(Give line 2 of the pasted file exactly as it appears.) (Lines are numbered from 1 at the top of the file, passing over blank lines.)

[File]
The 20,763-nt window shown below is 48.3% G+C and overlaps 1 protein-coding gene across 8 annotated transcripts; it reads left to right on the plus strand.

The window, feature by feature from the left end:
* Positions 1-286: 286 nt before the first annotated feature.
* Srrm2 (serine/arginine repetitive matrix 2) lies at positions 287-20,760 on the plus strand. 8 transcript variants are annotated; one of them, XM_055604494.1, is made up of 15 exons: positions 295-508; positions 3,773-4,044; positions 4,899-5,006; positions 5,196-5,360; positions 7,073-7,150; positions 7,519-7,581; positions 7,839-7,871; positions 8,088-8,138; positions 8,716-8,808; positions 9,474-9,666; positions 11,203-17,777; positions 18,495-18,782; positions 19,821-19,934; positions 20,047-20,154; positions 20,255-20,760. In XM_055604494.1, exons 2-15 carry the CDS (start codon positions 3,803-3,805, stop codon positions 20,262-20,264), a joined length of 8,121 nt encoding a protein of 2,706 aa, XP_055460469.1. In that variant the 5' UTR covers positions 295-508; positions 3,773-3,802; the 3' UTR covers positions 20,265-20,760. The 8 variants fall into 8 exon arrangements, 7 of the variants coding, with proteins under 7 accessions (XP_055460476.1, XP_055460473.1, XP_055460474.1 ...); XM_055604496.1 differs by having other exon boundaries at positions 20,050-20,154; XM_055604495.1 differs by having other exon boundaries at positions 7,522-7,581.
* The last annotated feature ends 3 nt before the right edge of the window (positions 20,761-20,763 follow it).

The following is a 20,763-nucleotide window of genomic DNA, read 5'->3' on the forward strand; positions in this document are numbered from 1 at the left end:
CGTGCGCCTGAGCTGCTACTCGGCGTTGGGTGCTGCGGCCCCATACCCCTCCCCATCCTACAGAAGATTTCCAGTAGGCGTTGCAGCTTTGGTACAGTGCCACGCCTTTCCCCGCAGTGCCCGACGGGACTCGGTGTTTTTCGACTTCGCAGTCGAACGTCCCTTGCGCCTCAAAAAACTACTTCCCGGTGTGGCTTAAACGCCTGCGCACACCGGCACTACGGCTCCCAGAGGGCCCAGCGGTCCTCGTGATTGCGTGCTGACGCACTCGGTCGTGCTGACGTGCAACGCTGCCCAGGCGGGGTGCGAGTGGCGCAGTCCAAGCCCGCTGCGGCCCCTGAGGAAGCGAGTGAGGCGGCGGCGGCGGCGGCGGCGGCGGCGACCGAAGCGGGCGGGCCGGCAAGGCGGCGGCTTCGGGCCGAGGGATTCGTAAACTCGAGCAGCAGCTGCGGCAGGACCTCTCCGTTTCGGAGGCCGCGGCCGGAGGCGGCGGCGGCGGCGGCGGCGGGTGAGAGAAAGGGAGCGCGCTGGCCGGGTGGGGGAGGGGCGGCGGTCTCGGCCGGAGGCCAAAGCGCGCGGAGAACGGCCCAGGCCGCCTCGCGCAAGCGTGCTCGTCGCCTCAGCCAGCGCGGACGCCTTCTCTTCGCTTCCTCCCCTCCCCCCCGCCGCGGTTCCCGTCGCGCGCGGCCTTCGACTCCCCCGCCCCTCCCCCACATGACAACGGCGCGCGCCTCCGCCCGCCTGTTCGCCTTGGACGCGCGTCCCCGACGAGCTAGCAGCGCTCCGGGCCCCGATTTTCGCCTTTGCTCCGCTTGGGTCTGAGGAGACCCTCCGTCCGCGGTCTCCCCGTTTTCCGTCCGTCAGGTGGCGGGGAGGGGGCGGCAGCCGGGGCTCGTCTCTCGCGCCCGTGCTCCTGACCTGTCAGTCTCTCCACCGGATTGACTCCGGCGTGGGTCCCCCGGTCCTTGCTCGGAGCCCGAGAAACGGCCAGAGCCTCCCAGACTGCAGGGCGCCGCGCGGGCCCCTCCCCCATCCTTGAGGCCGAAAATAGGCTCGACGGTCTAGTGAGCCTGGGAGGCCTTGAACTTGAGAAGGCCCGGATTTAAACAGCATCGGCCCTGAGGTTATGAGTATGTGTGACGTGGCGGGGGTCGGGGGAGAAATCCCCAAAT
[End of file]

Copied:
The window, feature by feature from the left end: